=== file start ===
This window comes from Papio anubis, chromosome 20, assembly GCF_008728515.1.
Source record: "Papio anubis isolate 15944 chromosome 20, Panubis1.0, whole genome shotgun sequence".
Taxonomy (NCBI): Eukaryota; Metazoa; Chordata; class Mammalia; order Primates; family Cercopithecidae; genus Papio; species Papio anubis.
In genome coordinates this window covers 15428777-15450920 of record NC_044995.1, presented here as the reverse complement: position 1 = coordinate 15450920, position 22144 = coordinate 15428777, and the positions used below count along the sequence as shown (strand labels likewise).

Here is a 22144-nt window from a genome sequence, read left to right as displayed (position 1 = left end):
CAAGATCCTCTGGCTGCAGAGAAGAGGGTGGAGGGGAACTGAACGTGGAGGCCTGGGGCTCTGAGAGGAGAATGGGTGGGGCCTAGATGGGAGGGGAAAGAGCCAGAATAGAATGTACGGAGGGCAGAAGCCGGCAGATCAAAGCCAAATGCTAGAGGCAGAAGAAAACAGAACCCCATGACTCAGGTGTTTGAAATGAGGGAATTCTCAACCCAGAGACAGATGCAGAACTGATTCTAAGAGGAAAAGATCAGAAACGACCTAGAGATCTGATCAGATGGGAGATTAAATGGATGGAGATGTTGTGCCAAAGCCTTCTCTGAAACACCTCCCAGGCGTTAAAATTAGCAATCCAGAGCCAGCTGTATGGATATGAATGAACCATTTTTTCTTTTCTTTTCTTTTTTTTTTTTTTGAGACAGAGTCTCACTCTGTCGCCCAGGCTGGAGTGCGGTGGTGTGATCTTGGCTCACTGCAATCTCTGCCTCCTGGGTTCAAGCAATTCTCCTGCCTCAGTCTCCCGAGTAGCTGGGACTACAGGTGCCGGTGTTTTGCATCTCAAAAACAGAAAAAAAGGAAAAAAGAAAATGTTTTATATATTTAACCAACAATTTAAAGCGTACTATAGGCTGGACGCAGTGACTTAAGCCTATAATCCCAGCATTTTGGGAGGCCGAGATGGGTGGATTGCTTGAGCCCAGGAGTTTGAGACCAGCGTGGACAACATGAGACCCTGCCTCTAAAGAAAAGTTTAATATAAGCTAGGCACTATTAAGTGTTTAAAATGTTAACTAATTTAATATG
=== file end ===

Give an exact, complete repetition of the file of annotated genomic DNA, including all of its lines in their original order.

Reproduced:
This window comes from Papio anubis, chromosome 20, assembly GCF_008728515.1.
Source record: "Papio anubis isolate 15944 chromosome 20, Panubis1.0, whole genome shotgun sequence".
Taxonomy (NCBI): Eukaryota; Metazoa; Chordata; class Mammalia; order Primates; family Cercopithecidae; genus Papio; species Papio anubis.
In genome coordinates this window covers 15428777-15450920 of record NC_044995.1, presented here as the reverse complement: position 1 = coordinate 15450920, position 22144 = coordinate 15428777, and the positions used below count along the sequence as shown (strand labels likewise).

Here is a 22144-nt window from a genome sequence, read left to right as displayed (position 1 = left end):
CAAGATCCTCTGGCTGCAGAGAAGAGGGTGGAGGGGAACTGAACGTGGAGGCCTGGGGCTCTGAGAGGAGAATGGGTGGGGCCTAGATGGGAGGGGAAAGAGCCAGAATAGAATGTACGGAGGGCAGAAGCCGGCAGATCAAAGCCAAATGCTAGAGGCAGAAGAAAACAGAACCCCATGACTCAGGTGTTTGAAATGAGGGAATTCTCAACCCAGAGACAGATGCAGAACTGATTCTAAGAGGAAAAGATCAGAAACGACCTAGAGATCTGATCAGATGGGAGATTAAATGGATGGAGATGTTGTGCCAAAGCCTTCTCTGAAACACCTCCCAGGCGTTAAAATTAGCAATCCAGAGCCAGCTGTATGGATATGAATGAACCATTTTTTCTTTTCTTTTCTTTTTTTTTTTTTTGAGACAGAGTCTCACTCTGTCGCCCAGGCTGGAGTGCGGTGGTGTGATCTTGGCTCACTGCAATCTCTGCCTCCTGGGTTCAAGCAATTCTCCTGCCTCAGTCTCCCGAGTAGCTGGGACTACAGGTGCCGGTGTTTTGCATCTCAAAAACAGAAAAAAAGGAAAAAAGAAAATGTTTTATATATTTAACCAACAATTTAAAGCGTACTATAGGCTGGACGCAGTGACTTAAGCCTATAATCCCAGCATTTTGGGAGGCCGAGATGGGTGGATTGCTTGAGCCCAGGAGTTTGAGACCAGCGTGGACAACATGAGACCCTGCCTCTAAAGAAAAGTTTAATATAAGCTAGGCACTATTAAGTGTTTAAAATGTTAACTAATTTAATATG